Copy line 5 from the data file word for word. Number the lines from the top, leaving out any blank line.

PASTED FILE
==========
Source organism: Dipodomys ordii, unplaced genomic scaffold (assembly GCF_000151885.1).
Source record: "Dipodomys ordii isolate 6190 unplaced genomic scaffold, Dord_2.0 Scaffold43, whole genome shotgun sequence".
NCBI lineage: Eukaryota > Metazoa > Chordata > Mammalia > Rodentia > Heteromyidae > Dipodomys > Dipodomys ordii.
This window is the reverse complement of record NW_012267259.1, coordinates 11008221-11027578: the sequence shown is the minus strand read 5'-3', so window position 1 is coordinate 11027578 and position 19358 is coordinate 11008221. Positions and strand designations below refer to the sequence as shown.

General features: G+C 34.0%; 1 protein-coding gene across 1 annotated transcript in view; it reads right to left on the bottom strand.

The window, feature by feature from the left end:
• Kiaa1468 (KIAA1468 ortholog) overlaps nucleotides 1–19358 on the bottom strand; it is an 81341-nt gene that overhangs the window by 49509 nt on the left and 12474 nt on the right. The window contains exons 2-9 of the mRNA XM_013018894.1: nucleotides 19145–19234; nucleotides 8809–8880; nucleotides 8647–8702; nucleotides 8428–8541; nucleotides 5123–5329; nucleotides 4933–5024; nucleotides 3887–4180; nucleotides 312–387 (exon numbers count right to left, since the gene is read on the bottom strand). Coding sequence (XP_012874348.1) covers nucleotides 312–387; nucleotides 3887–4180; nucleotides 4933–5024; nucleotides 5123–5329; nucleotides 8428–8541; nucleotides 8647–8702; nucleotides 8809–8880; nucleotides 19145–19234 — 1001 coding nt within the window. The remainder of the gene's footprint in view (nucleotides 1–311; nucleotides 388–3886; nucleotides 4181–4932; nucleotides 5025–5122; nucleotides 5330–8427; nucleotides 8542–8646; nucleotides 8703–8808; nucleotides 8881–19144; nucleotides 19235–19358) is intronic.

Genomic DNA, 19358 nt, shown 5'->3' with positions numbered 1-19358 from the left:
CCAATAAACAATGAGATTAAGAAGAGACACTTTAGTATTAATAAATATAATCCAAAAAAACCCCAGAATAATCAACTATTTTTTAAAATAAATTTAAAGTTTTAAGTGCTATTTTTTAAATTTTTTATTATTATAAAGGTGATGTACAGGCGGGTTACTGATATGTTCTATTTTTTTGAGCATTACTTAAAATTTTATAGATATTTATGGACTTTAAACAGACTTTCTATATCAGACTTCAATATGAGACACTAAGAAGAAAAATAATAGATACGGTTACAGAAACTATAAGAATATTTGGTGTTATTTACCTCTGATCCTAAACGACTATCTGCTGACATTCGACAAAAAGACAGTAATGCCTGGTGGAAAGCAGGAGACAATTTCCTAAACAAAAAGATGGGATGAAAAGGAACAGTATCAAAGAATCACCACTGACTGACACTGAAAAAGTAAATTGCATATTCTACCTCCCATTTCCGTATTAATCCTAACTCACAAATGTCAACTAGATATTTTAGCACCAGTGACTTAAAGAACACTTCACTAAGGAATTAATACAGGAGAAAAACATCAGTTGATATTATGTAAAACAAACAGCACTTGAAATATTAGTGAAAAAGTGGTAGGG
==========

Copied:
General features: G+C 34.0%; 1 protein-coding gene across 1 annotated transcript in view; it reads right to left on the bottom strand.